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Objectives Work, energy and power review Homework – castle learning assignments – 4 new assignments – due Fri. Chapter test is on Friday

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Class work Page 189 Practice 5F #1-5 1.65 kW 2.2.38 x 10 4 W 3.2.61 x 10 8 s 4.3.6 x 10 3 s 5.a. 7.50 x 10 4 J; b. 2.50 x 10 4 W Page 189-Section Review #1-3; Page 195 #35-36 2.12.3 s; 2450 J 3.613 W; 2450 J 35.17.2 s 36.5.9 x 10 8 W Page 193 #1-6 pp. 193-194#11-18 Page 194 #26-32

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Lab 9 – forces on a spring Finish – fix you lab in your lab group

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Lab 10 - Energy of a Tossed Ball OBJECTIVES 1.Measure the change in the kinetic and potential energy as a ball moves up and down in free fall. 2.Graph potential energy, kinetic energy, and total energy. 3.Analyze the graph to determine how much kinetic energy is lost. 4.Reach conclusions regarding the amount of energy possessed by the ball as it moves in air. MATERIALS Ball, Computer with Vernier Program, Interface, motion detector, basket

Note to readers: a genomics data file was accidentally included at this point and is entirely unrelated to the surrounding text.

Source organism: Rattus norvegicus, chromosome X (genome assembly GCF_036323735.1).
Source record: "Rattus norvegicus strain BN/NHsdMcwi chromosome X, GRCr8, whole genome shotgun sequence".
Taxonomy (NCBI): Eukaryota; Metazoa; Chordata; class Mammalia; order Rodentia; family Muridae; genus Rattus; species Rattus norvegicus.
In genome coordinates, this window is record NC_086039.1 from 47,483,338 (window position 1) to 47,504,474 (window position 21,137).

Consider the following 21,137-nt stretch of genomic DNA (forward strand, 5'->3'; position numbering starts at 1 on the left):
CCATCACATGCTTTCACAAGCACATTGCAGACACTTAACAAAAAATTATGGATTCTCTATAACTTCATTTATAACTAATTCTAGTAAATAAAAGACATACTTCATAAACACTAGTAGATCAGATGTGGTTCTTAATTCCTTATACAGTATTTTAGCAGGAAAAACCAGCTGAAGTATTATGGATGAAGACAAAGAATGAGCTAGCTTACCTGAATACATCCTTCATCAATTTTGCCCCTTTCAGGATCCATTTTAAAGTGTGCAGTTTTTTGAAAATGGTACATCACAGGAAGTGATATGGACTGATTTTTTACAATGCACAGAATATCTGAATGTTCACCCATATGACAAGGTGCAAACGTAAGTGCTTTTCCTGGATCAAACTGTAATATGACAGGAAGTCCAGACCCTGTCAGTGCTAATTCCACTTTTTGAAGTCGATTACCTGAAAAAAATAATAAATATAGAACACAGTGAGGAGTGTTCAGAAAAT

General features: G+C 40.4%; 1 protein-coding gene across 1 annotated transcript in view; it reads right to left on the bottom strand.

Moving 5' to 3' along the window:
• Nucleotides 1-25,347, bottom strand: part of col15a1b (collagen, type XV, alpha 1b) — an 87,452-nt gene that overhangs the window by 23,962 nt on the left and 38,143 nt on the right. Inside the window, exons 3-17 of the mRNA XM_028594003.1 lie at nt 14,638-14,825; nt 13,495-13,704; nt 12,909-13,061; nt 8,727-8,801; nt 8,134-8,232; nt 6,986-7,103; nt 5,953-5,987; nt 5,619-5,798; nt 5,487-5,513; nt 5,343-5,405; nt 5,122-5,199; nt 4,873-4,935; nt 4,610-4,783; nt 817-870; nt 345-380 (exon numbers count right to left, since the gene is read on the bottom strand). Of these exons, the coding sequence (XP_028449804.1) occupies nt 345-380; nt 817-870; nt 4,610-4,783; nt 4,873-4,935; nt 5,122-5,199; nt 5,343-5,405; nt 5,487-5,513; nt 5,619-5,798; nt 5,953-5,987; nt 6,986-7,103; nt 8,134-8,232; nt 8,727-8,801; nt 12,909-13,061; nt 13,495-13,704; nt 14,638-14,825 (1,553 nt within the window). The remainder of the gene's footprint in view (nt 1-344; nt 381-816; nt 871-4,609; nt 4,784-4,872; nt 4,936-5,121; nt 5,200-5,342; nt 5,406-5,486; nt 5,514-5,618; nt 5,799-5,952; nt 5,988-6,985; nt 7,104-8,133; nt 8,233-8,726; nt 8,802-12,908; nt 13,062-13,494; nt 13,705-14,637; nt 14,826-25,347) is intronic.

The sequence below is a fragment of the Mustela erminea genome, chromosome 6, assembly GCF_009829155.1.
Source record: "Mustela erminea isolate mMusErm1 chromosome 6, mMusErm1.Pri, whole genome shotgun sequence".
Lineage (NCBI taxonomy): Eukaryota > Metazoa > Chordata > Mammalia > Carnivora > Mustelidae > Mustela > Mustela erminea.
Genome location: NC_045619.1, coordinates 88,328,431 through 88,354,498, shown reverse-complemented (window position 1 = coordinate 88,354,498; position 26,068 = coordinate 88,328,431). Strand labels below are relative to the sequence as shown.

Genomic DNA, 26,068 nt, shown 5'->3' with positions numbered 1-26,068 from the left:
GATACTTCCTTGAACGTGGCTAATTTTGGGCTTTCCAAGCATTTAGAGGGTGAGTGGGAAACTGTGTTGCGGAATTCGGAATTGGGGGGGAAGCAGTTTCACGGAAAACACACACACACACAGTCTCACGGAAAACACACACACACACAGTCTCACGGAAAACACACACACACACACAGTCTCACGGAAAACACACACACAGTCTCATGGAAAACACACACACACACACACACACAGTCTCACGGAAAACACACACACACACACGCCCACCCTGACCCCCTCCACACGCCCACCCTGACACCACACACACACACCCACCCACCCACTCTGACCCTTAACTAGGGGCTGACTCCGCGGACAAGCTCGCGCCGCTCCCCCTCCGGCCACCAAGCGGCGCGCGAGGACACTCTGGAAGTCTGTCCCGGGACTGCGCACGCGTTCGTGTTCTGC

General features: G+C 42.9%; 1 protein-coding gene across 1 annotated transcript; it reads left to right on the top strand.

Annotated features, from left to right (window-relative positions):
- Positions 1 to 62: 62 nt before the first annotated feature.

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PRELIMINARY QUESTIONS For each question, consider the free-fall portion of the motion of a ball tossed straight upward, starting just as the ball is released to just before it is caught. Assume that there is very little air resistance. 1.What form or forms of energy does the ball have while momentarily at rest at the top of the path? 2.What form or forms of energy does the ball have while in motion near the bottom of the path? 3.Sketch a graph of position vs. time for the ball. 4.Sketch a graph of velocity vs. time for the ball. 5.Sketch a graph of kinetic energy vs. time for the ball. 6.Sketch a graph of potential energy vs. time for the ball. 7.Sketch a graph of total energy vs. time for the ball. 8.If there are no frictional forces acting on the ball, how is the change in the ball’s potential energy related to the change in kinetic energy?